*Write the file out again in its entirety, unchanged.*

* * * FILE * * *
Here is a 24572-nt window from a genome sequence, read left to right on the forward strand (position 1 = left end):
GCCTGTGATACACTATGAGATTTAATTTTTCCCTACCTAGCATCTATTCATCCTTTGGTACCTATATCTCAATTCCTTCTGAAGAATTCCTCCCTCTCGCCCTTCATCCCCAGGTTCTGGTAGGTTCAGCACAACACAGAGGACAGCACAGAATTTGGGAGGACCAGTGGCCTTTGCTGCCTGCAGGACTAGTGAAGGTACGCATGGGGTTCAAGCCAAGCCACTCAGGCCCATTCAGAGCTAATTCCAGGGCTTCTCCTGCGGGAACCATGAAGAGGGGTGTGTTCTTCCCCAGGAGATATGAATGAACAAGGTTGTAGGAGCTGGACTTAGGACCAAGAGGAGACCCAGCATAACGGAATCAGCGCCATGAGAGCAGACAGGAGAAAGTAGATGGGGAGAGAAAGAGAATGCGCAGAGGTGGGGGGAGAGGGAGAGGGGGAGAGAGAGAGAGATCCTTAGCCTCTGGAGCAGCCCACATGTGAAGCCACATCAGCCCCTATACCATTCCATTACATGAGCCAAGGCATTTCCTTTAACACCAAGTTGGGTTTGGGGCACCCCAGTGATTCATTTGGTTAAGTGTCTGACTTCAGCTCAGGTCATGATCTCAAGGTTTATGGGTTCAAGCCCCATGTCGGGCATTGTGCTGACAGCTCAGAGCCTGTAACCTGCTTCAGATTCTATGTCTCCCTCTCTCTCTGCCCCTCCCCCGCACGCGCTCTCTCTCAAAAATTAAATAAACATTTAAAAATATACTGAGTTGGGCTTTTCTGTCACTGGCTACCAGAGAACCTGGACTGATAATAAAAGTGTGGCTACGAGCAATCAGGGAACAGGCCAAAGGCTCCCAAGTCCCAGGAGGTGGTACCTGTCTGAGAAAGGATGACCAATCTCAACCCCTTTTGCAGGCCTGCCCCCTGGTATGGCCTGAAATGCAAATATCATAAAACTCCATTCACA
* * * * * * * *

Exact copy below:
Here is a 24572-nt window from a genome sequence, read left to right on the forward strand (position 1 = left end):
GCCTGTGATACACTATGAGATTTAATTTTTCCCTACCTAGCATCTATTCATCCTTTGGTACCTATATCTCAATTCCTTCTGAAGAATTCCTCCCTCTCGCCCTTCATCCCCAGGTTCTGGTAGGTTCAGCACAACACAGAGGACAGCACAGAATTTGGGAGGACCAGTGGCCTTTGCTGCCTGCAGGACTAGTGAAGGTACGCATGGGGTTCAAGCCAAGCCACTCAGGCCCATTCAGAGCTAATTCCAGGGCTTCTCCTGCGGGAACCATGAAGAGGGGTGTGTTCTTCCCCAGGAGATATGAATGAACAAGGTTGTAGGAGCTGGACTTAGGACCAAGAGGAGACCCAGCATAACGGAATCAGCGCCATGAGAGCAGACAGGAGAAAGTAGATGGGGAGAGAAAGAGAATGCGCAGAGGTGGGGGGAGAGGGAGAGGGGGAGAGAGAGAGAGATCCTTAGCCTCTGGAGCAGCCCACATGTGAAGCCACATCAGCCCCTATACCATTCCATTACATGAGCCAAGGCATTTCCTTTAACACCAAGTTGGGTTTGGGGCACCCCAGTGATTCATTTGGTTAAGTGTCTGACTTCAGCTCAGGTCATGATCTCAAGGTTTATGGGTTCAAGCCCCATGTCGGGCATTGTGCTGACAGCTCAGAGCCTGTAACCTGCTTCAGATTCTATGTCTCCCTCTCTCTCTGCCCCTCCCCCGCACGCGCTCTCTCTCAAAAATTAAATAAACATTTAAAAATATACTGAGTTGGGCTTTTCTGTCACTGGCTACCAGAGAACCTGGACTGATAATAAAAGTGTGGCTACGAGCAATCAGGGAACAGGCCAAAGGCTCCCAAGTCCCAGGAGGTGGTACCTGTCTGAGAAAGGATGACCAATCTCAACCCCTTTTGCAGGCCTGCCCCCTGGTATGGCCTGAAATGCAAATATCATAAAACTCCATTCACA